In Cologne, passengers were eager to get on the first trains after the strike had ended. Photo: DPA

There was also huge disruption on the Berlin S-Bahn network, which is owned by Deutsche Bahn. A spokesman said that only about a third of the normal supply of trains could operate. “We are trying to maintain a service during the strike,” the company said at the time.

Passengers in the capital were asked to switch to subways, trams and buses which resulted in some overcrowding.

'Demands not met'

Pay negotiations between Deutsche Bahn and the EVG railworkers' union, demanding a 7.5-percent salary rise for 160,000 employees, ended without agreement on Saturday.

“The employer made offers which did not correspond to the demands of our members,” said EVG negotiator Regina Rusch-Ziemba.

Members of the union demonstrated at stations across the country during the strike, holding placards calling for fairer wages.

At Hannover main station, railway workers held up a banner saying they were on strike and others held placards calling for fairer wages. Photo: DPA

DB shot back and described the strike as a “completely unnecessary escalation”, insisting its offer was “attractive and met the main demands” of employees.

DB had offered a pay rise of 5.1 percent in two phases, with an option for staff to take extra time off instead, and a one-off payment of €500, DPA reported.

Deutsche Bahn in a tweet also denied it had broken off the negotiations, charging that “the EVG left the talks and went on strike”.

“DB remains ready to continue the negotiations at any time. There is an open invitation for today,” the firm said.

For more information on the strikes in your area visit the DB updates page.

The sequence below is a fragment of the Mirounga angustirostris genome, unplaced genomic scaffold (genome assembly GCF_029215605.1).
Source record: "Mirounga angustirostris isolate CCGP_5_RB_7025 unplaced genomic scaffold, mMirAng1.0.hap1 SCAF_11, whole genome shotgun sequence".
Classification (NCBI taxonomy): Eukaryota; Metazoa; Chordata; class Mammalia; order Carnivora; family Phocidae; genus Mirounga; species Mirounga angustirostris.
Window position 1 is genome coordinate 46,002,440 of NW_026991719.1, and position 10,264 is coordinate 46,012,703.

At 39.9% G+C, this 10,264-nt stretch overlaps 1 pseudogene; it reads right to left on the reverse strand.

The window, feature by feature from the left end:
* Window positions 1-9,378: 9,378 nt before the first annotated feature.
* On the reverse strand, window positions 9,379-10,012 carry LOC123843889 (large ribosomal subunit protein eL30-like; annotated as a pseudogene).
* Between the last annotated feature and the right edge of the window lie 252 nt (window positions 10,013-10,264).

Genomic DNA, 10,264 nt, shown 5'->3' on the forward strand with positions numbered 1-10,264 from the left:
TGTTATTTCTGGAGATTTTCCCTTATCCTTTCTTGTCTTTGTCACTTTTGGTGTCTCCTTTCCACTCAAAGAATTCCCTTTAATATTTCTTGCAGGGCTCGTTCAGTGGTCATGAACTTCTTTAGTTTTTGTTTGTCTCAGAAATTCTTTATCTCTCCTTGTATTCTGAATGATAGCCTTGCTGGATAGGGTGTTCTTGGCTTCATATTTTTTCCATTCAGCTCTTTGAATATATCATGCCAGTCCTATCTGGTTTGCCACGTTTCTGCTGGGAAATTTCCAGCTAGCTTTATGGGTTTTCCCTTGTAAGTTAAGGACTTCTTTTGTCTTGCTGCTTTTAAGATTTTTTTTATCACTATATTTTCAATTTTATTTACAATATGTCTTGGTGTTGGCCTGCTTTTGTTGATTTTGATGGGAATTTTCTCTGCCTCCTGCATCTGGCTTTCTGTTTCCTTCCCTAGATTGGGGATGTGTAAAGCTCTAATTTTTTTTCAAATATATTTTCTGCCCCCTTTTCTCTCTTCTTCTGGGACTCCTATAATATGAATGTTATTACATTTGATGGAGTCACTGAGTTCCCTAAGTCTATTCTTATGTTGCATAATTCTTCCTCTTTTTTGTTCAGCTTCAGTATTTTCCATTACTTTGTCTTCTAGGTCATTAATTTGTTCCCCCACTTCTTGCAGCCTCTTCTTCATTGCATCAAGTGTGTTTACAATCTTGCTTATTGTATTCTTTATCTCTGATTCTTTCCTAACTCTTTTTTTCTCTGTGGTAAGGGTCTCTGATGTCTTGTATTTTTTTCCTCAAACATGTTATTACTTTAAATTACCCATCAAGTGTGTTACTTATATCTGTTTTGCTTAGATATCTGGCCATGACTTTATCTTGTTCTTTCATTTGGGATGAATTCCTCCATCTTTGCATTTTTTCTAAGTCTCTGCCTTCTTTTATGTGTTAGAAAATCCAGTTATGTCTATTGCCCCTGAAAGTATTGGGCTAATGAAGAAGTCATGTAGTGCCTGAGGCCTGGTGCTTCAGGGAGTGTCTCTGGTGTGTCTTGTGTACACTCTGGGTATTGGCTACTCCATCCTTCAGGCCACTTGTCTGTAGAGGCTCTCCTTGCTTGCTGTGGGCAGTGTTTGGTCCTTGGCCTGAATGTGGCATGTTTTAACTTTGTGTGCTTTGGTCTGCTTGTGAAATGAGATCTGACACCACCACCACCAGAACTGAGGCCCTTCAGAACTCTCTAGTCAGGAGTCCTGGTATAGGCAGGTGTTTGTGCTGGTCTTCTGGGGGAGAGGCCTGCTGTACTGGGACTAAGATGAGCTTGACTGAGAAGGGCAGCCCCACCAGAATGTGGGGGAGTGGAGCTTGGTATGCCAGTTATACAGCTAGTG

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CHRISTMAS

Strikes hit Amazon in Germany in the run up to Christmas

Around 2,500 Amazon employees at seven sites across Germany were on strike on Tuesday and unions warned stoppages could continue up to Christmas.

Amazon parcel in factory
A parcel rolls along a conveyor belt at an Amazon packing facility in Gera, Thuringia. Photo: picture alliance/dpa/dpa-Zentralbild | Bodo Schackow

The strikes at so-called “fulfilment” centres, where Amazon prepares packages before delivery, began in two locations on Monday.

The Verdi union is calling on Amazon for an “immediate” salary increase of three percent this year, followed by a further 1.7 percent next year, in line with a collective agreement for the retail sector, to which the e-commerce giant does not adhere.

Amazon could not continue to “refuse wage increases that other companies in the sector pay”, Verdi retail head Orhan Akman said in a statement Monday.

Amazon, which operates 17 centres in Germany, argues it is a logistics company, a sector in which the terms of work are considered to be less burdensome for the employer.

Amazon said it did not expect the strike to have an impact on clients.

However, a Verdi spokesman said the stoppage could cause disruption, particularly in Amazon’s rapid-delivery “Prime” offering.

Strikes were likely to continue “until the end of the year”, the spokesman said, impacting on the busy Christmas shopping period.

READ ALSO: 

Verdi, which first called for strikes at Amazon in May 2013, organised demonstrations outside the fulfilment centres on Tuesday to protest poor working conditions.

Amazon — which has seen its business boom during the coronavirus pandemic as consumers increasingly shopped online — announced in September that it would open eight new centres in Germany, creating 3,000 jobs by 2022.